The judges and mentors for the Lexus Design Award 2018 were announced today. Now in its sixth year, this prestigious international competition seeks to discover and nurture a new generation of talent. The event attracts thousands of aspiring creatives from around the world, and inspires them to challenge common paradigms with unconventional design ideas to make our world better. Twelve winning finalists selected by an elite creative design panel of judges will have their concepts showcased at Lexus Design Event in Milan, 2018. An experience of a lifetime awaits four of these finalists, who will be mentored by some of the world’s top designers and architects. They will also receive funding (up to 3 million JPY or approximately $25,000) to bring their visions to life.
Entries to the Lexus Design Award 2018 competition accepted from July 24 through October 08. The 12 finalists will be announced in January 2018 and the Grand Prix winner will be announced during Milan Design Week―April 16th 2018.
Lexus is excited to announce a new judge for the 2018 competition, Shigeru Ban. Renowned for his ingenious use of lightweight, unconventional and environmentally responsible materials―in particular, paper and bamboo―Shigeru is changing ideas about architecture.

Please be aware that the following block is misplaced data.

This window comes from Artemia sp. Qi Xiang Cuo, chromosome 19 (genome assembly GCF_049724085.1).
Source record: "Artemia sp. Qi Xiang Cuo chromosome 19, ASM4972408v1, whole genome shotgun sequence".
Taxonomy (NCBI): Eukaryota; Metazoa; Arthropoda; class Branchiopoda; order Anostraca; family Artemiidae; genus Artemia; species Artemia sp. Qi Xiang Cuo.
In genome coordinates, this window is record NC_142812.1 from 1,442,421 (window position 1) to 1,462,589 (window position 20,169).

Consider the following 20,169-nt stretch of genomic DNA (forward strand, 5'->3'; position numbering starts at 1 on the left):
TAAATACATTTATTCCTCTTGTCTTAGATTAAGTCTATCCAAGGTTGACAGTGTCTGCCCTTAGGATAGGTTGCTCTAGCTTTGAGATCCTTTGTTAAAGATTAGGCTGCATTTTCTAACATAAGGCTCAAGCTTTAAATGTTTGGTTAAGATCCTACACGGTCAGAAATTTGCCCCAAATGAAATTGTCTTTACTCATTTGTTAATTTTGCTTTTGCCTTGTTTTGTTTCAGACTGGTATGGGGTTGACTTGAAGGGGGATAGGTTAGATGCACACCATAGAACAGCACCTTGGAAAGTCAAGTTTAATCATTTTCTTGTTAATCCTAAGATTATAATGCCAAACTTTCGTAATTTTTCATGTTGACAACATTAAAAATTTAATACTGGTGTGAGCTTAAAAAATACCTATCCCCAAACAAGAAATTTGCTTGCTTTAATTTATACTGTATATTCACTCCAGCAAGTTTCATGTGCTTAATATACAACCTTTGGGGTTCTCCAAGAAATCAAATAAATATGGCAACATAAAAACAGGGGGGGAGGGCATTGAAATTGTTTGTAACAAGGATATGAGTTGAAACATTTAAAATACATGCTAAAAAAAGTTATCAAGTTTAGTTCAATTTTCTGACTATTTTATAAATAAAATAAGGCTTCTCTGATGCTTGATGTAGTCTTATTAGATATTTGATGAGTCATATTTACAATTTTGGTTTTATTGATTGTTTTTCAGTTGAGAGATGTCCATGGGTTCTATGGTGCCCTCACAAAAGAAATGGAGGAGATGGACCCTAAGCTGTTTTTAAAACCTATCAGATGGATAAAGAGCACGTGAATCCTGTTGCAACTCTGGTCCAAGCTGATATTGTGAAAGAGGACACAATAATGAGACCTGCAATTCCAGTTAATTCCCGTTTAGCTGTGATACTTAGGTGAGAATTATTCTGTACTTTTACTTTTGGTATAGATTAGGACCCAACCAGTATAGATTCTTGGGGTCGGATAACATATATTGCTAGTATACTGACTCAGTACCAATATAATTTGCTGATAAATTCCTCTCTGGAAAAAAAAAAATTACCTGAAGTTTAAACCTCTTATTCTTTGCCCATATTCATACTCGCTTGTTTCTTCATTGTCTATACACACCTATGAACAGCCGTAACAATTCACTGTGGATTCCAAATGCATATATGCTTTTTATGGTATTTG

Returning to help judge the 2018 competition are a number of leading innovators from around the globe. Paola Antonelli is Curator of the Museum of Modern Art (MoMA). Birgit Lohmann is Chief Editor of designboom and has worked as a designer and product developer for a number of Italian architects and master designers. Alice Rawsthorn writes about design in the International New York Times and frieze. Yoshihiro Sawa, President of Lexus International, started his own career in the automotive industry working on production and design.
The four prototype finalists will enjoy a hands-on experience working with pioneers and well-known creators in a number of exciting fields. One of the best-known Japanese architects today, Sou Fujimoto, creates futuristic structures incorporating natural and architectural elements. The Italian design duo, Andrea Trimarchi and Simone Farresin, make up Amsterdam-based Studio Formafantasma. Their work has been presented and published internationally at museums such as New York’s MoMA and London’s Victoria and Albert, and they teach design in various universities and institutions in Europe. Contemporary lighting designer Lindsey Adelman skyrocketed to fame with her branching chandelier designs, and now leads a team of designers, glass artists and craftspeople in her studios in New York and Los Angeles. New York-based designer and art director Jessica Walsh has won awards from most major design competitions, and she was awarded Forbes Magazine’s “30 under 30 top creatives designing the future.”
(c) David Vintiner
by Hans Neumann